Speeding up inference on deep neural networks for object detection by performing partial convolution


Real-time object detection is an expected application of deep neural networks (DNNs). It can be achieved by employing graphic processing units (GPUs) or dedicated hardware accelerators. Alternatively, in this work, we present a software scheme to accelerate the inference stage of DNNs designed for object detection. The scheme relies on partial processing within the consecutive convolution layers of a DNN. It makes use of different relationships between the locations of the components of an input feature, an intermediate feature representation, and an output feature to effectively identify the modified components. This downsizes the matrix multiplicand to cover only those modified components. Therefore, matrix multiplication is accelerated within a convolution layer. In addition, the aforementioned relationships can also be employed to signal the next consecutive convolution layer regarding the modified components. This further helps reduce the overhead of the comparison on a member-by-member basis to identify the modified components. The proposed scheme has been experimentally benchmarked against a similar concept approach, namely, CBinfer, and against the original Darknet on the Tiny-You Only Look Once network. The experiments were conducted on a personal computer with dual CPU running at 3.5 GHz without GPU acceleration upon video data sets from YouTube. The results show that improvement ratios of 1.56 and 13.10 in terms of detection frame rate over CBinfer and Darknet, respectively, are attainable on average. Our scheme was also extended to exploit GPU-assisted acceleration. The experimental results of NVIDIA Jetson TX2 reached a detection frame rate of 28.12 frames per second (1.25\(\times\) with respect to CBinfer). The accuracy of detection of all experiments was preserved at 90% of the original Darknet.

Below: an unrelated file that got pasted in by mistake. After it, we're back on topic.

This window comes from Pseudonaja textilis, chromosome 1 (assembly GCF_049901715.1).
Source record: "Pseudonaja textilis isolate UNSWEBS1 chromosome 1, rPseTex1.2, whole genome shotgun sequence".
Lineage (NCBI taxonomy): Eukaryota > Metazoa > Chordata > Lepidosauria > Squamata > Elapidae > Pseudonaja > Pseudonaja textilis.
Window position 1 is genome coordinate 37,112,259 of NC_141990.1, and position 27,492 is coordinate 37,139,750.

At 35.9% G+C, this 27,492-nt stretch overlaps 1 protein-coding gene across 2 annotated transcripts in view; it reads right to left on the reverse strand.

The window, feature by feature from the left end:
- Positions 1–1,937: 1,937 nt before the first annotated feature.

This is a preview of subscription content, log in to check access.

Fig. 1
Fig. 2
Fig. 3
Fig. 4
Fig. 5
Fig. 6
Fig. 7


  1. 1.

    We make use of the im2col implementation by Berkeley Vision’s Caffe, available at https://github.com/BVLC/caffe/blob/master/LICENSE.


  1. 1.

    Zhao, Z-Q., Zheng, P., Xu, H. S., WU, X.: Object detection with deep learning: a review. J. LaTeX Class Files 14, 8. arXiv:1807.05511 (2017)

  2. 2.

    Pathak, A.R., Pandey, M., Rautaray, S.: Application of deep learning for object detection. Proc. Comput. Sci. 132, 1706–1717 (2018)

    Article  Google Scholar 

  3. 3.

    Vondrick, C., Khosla, A., Pirsiavash, H., Malisiewicz, T., Torralba, A.: Visualizing object detection features. Int. J. Comput. Vis. 119(2), 145–158 (2016)

    MathSciNet  Article  Google Scholar 

  4. 4.

    Matsumoto, M.: SVM-based object detection using self-quotient \(\epsilon\)-filter and histograms of oriented gradients. In: Proceedings of the Computational Intelligence. Springer, Berlin Heidelberg, pp. 277–286 (2012)

  5. 5.

    Szegedy, C., Toshev, A., Erhan, D.: Deep neural networks for object detection. In; Proceedings of the 26th International Conference on Neural Information Processing Systems—Volume 2, Lake Tahoe, Nevada, pp. 2553–2561 (2013)

  6. 6.

    Liu, N., Han, J., Zhang, D., Wen, S., Liu, T.: Predicting eye fixations using convolutional neural networks. CVPR (2015)

  7. 7.